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Who Are the Gitmo 9?



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The Obama administration, and Holder’s Justice Department in particular, have a knack for making a bad thing worse. Their typical scandal pattern is: (a) make bold pronouncements about unprecedented transparency, (b) show a little leg, and then (c) stonewall, after which (d) White House chief of staff Rahm Emanuel assures some friendly journalist that everything would have been different if only they’d have listened to him. The result is the the trifecta: The administration ends up looking hypocritical, sinister, and incompetent.

So it is with the attorney general’s grudging disclosure, after a year of stonewalling, of the names of just two of the Justice Department lawyers who volunteered their services to al-Qaeda detainees. I don’t quite understand this reluctance. After all, to hear Holder and the legal Left tell it, these attorneys are heroes who — unlike us knuckle-draggers — personify “real American values,” waging a noble jihad to uphold the Constitution against Neanderthals who hold the quaint view that we should crush our enemies and worry more about American lives than terrorist due process. One would think Holder would be anxious to identify these folk and brag about their labors on America’s, er, behalf.

Keep America Safe, The Weekly Standard, TigerHawk, Byron, and Michelle Malkin, among others, are all pressing questions about who ”the Gitmo 9″ at DOJ are, what roles they’ve played in Obama’s terrorism policies, and what their appointment to the jobs they hold says about the administration.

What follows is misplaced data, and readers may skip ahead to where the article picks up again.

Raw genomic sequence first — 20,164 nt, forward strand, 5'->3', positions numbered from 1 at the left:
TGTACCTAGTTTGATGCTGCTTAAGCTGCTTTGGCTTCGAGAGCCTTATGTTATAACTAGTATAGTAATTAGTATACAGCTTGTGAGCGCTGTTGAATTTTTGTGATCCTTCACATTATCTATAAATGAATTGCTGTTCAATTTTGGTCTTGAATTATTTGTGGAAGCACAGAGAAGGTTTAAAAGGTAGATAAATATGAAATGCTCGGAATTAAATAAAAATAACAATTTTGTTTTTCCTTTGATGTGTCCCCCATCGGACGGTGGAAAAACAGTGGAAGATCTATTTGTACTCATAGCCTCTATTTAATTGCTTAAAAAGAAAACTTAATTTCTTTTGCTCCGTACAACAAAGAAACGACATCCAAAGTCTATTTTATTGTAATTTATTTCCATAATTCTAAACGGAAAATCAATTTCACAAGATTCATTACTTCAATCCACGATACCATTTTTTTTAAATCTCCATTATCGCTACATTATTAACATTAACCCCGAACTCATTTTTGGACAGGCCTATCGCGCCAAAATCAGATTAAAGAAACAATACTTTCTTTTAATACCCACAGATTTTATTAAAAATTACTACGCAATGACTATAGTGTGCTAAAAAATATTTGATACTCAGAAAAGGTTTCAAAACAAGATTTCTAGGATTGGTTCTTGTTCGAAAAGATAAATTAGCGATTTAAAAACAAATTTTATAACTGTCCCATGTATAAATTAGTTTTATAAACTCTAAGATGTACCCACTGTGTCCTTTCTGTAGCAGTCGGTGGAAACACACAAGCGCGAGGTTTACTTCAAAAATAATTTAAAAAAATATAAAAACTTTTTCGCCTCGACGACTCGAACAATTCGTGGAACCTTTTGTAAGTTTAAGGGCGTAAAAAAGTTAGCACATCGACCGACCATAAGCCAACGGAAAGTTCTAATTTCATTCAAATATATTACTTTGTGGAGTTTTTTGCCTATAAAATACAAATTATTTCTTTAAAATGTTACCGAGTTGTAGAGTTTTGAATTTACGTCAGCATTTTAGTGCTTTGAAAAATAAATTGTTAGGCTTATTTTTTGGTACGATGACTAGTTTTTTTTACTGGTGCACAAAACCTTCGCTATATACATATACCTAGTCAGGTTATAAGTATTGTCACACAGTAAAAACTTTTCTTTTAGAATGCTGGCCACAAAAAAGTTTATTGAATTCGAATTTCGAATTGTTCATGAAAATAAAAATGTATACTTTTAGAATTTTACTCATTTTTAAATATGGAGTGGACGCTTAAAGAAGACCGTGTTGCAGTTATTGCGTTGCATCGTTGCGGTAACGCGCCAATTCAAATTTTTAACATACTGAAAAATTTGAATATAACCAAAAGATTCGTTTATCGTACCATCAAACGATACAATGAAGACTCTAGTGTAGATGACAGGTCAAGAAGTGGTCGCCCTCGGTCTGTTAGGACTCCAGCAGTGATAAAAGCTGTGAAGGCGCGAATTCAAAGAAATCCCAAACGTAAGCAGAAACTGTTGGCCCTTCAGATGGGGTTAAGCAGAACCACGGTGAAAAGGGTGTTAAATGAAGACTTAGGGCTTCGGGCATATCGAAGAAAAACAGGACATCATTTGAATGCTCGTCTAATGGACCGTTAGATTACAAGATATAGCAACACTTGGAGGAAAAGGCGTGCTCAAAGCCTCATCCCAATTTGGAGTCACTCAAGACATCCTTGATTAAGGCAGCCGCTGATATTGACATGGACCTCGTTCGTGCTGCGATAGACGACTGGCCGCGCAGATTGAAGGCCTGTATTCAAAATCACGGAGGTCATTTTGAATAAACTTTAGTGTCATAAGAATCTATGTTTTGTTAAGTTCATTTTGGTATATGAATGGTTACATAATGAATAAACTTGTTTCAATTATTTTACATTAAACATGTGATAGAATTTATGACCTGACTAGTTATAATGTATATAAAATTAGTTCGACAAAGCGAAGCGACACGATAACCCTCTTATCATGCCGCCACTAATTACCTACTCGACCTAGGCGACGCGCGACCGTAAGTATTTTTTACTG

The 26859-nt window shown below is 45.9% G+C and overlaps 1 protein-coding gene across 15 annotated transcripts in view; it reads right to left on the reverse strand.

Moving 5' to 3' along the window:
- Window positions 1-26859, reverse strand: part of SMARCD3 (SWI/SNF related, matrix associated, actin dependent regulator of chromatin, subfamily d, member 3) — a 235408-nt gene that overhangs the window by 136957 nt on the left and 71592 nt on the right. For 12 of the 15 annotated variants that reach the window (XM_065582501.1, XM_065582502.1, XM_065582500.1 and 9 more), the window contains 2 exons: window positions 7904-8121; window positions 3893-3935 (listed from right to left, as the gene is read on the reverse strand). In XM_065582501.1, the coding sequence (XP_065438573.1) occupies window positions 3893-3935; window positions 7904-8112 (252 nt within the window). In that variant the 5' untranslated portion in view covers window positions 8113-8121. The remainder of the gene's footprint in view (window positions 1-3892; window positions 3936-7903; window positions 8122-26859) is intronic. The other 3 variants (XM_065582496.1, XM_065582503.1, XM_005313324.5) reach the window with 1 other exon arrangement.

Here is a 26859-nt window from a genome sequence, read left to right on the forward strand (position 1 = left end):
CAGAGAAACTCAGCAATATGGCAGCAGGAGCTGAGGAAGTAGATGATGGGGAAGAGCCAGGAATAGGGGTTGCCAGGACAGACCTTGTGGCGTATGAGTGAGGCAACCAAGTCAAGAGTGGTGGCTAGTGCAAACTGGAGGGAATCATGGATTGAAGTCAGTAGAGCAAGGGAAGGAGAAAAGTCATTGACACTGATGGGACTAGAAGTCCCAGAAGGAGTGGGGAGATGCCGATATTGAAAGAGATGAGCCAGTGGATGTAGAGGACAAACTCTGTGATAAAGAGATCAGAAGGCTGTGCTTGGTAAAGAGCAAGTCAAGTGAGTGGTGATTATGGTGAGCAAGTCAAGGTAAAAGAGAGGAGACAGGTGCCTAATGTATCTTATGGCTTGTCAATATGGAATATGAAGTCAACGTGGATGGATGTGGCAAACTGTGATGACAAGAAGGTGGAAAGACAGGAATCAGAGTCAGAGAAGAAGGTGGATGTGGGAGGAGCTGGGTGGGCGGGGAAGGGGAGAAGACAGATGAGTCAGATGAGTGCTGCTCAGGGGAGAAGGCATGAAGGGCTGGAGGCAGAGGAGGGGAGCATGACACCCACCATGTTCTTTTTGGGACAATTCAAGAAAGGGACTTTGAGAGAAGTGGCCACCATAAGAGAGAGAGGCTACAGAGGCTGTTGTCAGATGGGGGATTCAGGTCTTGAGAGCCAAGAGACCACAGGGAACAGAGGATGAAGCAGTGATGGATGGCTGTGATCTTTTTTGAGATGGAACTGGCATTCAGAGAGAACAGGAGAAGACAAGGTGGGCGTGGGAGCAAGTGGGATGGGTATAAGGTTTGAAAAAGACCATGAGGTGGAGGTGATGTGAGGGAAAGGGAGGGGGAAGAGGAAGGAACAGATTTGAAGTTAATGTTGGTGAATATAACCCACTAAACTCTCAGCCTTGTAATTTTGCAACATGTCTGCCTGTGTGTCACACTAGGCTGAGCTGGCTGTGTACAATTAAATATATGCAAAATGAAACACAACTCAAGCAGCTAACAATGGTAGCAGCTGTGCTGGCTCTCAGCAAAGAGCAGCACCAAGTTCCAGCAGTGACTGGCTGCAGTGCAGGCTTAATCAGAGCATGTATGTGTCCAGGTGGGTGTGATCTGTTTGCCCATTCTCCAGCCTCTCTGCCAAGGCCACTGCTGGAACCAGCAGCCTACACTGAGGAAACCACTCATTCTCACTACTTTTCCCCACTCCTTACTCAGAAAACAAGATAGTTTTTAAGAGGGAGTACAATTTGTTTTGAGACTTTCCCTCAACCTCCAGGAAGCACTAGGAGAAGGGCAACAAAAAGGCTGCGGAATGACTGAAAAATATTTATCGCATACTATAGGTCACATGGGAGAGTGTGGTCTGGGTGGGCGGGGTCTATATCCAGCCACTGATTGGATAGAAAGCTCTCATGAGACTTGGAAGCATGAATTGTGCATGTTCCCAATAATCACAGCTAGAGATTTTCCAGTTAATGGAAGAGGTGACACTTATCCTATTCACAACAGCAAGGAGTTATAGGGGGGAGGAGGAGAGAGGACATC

I suspect the number of conflicted lawyers is actually higher than nine since Holder’s disclosure pointed only to DOJ lawyers who worked on detainee cases — rather than including lawyers, like Holder himself, whose firms represented terrorists even if they were not directly involved in those cases. Some lawyers in the latter category, like Holder, were in very senior positions at their firms and could have stopped or sharply limited decisions to volunteer services to the detainees; some probably were not. Holder’s personal leanings are obvious from his 2008 speech, in which he accused the United States of torture, denying habeas corpus to hundreds of enemy combatants, and being a serial violator of international law and the Constitution — but according to him, I am the polemicist. 

In any event, in the pamphlet I’ve done for Encounter Books’s “Broadside” series, How the Obama Administration Has Politicized Justice (for details on the series, see here), I addressed the Gitmo conflict situation at the Obama Justice Department.  Here is the relevant excerpt:

The first thing one notices about the Justice Department’s transition from Bush to Obama is the challenge involved in getting the highest-ranking lawyers engaged on the most significant cases.  During the Bush years, national security was inarguably the nation’s top priority and Justice Department lawyers were fully engaged in the war on terror.  By contrast, key Obama administration lawyers spent those years at law firms and institutions that enthusiastically provided pro bono legal representation and issue-advocacy for America’s enemies.  (Yes, American lawyers consider the representation of al Qaeda operatives who target the American public to be the noble work they provide free of charge under the haughty label pro bono publico – “for the public good.”)